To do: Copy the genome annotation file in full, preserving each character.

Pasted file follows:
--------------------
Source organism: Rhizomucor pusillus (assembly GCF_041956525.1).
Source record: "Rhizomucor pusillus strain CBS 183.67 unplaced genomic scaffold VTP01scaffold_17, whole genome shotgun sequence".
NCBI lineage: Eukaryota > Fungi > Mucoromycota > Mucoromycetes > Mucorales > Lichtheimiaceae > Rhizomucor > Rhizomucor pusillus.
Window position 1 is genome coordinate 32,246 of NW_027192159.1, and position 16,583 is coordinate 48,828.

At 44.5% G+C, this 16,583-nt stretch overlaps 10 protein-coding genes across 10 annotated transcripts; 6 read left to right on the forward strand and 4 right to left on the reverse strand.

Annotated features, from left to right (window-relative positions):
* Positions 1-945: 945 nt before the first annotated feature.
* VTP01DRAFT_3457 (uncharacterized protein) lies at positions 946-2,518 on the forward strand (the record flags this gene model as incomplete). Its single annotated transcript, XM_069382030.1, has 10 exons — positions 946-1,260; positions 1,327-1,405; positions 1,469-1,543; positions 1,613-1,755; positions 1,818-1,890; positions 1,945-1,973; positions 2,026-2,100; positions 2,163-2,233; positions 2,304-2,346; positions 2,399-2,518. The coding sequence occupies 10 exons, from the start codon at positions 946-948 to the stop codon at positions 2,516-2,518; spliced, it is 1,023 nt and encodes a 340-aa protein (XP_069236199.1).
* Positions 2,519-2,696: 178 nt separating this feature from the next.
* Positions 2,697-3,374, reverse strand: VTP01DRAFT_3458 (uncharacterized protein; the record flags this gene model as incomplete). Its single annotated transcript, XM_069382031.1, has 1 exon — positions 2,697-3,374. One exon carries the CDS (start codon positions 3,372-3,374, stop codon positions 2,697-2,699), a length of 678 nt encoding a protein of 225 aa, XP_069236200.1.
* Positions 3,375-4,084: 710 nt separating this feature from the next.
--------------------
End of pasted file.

Source organism: Rhizomucor pusillus (assembly GCF_041956525.1).
Source record: "Rhizomucor pusillus strain CBS 183.67 unplaced genomic scaffold VTP01scaffold_17, whole genome shotgun sequence".
NCBI lineage: Eukaryota > Fungi > Mucoromycota > Mucoromycetes > Mucorales > Lichtheimiaceae > Rhizomucor > Rhizomucor pusillus.
Window position 1 is genome coordinate 32,246 of NW_027192159.1, and position 16,583 is coordinate 48,828.

At 44.5% G+C, this 16,583-nt stretch overlaps 10 protein-coding genes across 10 annotated transcripts; 6 read left to right on the forward strand and 4 right to left on the reverse strand.

Annotated features, from left to right (window-relative positions):
* Positions 1-945: 945 nt before the first annotated feature.
* VTP01DRAFT_3457 (uncharacterized protein) lies at positions 946-2,518 on the forward strand (the record flags this gene model as incomplete). Its single annotated transcript, XM_069382030.1, has 10 exons — positions 946-1,260; positions 1,327-1,405; positions 1,469-1,543; positions 1,613-1,755; positions 1,818-1,890; positions 1,945-1,973; positions 2,026-2,100; positions 2,163-2,233; positions 2,304-2,346; positions 2,399-2,518. The coding sequence occupies 10 exons, from the start codon at positions 946-948 to the stop codon at positions 2,516-2,518; spliced, it is 1,023 nt and encodes a 340-aa protein (XP_069236199.1).
* Positions 2,519-2,696: 178 nt separating this feature from the next.
* Positions 2,697-3,374, reverse strand: VTP01DRAFT_3458 (uncharacterized protein; the record flags this gene model as incomplete). Its single annotated transcript, XM_069382031.1, has 1 exon — positions 2,697-3,374. One exon carries the CDS (start codon positions 3,372-3,374, stop codon positions 2,697-2,699), a length of 678 nt encoding a protein of 225 aa, XP_069236200.1.
* Positions 3,375-4,084: 710 nt separating this feature from the next.